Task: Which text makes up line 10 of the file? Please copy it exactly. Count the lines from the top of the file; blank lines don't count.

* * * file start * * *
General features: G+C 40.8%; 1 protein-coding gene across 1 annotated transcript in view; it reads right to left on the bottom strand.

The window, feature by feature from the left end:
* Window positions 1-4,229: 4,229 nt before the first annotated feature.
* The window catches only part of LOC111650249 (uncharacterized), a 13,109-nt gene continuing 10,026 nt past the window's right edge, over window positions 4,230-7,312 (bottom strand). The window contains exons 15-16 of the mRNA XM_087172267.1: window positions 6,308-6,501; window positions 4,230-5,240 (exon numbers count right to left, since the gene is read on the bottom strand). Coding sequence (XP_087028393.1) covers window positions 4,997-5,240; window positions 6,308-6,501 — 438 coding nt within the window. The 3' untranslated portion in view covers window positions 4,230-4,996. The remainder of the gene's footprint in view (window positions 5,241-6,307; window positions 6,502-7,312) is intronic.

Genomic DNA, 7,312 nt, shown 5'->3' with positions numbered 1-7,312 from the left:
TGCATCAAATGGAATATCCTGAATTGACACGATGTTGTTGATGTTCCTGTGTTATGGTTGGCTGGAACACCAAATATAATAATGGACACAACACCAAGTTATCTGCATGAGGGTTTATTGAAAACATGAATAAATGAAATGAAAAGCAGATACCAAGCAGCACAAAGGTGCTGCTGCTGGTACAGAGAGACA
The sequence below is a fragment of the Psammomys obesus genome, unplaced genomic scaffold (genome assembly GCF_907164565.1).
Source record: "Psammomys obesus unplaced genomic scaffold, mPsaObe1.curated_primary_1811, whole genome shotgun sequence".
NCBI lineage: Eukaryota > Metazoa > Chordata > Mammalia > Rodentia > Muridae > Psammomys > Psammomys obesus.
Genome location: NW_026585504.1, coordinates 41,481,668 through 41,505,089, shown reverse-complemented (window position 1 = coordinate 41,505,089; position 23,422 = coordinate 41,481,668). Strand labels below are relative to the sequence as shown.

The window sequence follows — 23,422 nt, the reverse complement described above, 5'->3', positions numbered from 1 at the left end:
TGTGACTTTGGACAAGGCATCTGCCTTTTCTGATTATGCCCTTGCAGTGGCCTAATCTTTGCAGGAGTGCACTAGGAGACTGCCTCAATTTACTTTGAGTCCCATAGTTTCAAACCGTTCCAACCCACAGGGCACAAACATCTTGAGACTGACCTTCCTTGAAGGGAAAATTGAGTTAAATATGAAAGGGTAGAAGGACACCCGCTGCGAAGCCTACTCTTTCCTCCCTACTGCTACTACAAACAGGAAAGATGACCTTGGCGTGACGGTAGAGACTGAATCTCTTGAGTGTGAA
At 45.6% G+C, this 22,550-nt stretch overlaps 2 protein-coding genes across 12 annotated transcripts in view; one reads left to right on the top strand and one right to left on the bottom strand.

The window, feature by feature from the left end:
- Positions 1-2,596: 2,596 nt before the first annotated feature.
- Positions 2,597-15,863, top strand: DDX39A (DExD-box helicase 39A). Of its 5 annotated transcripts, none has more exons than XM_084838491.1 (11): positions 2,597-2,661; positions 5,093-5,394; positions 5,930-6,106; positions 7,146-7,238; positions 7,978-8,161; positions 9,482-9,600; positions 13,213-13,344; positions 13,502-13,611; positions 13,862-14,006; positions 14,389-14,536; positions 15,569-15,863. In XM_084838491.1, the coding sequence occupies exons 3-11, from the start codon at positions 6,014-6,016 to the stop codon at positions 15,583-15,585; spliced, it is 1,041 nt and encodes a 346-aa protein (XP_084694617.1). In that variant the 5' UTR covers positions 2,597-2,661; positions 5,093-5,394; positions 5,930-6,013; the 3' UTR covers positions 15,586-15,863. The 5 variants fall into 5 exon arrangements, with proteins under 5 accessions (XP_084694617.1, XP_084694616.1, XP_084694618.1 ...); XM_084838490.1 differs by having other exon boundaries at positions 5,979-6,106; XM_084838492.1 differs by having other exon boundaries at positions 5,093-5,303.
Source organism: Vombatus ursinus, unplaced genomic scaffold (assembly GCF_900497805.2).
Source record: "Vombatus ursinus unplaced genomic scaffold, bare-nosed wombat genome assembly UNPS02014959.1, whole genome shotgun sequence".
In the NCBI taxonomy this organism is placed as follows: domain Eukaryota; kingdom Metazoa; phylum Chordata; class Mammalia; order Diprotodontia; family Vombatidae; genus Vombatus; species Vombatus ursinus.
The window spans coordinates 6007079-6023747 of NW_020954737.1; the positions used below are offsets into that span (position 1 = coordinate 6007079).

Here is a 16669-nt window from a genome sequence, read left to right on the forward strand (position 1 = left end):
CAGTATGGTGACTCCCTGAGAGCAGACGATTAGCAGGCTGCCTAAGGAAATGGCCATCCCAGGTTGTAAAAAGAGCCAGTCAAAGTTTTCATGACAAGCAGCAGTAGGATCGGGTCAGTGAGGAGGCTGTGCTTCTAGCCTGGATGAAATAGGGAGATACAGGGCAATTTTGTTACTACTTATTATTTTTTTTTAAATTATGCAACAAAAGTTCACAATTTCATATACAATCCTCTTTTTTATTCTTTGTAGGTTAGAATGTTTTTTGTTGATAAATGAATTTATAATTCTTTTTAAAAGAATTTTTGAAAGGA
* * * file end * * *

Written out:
Genome location: NW_026585504.1, coordinates 41,481,668 through 41,505,089, shown reverse-complemented (window position 1 = coordinate 41,505,089; position 23,422 = coordinate 41,481,668). Strand labels below are relative to the sequence as shown.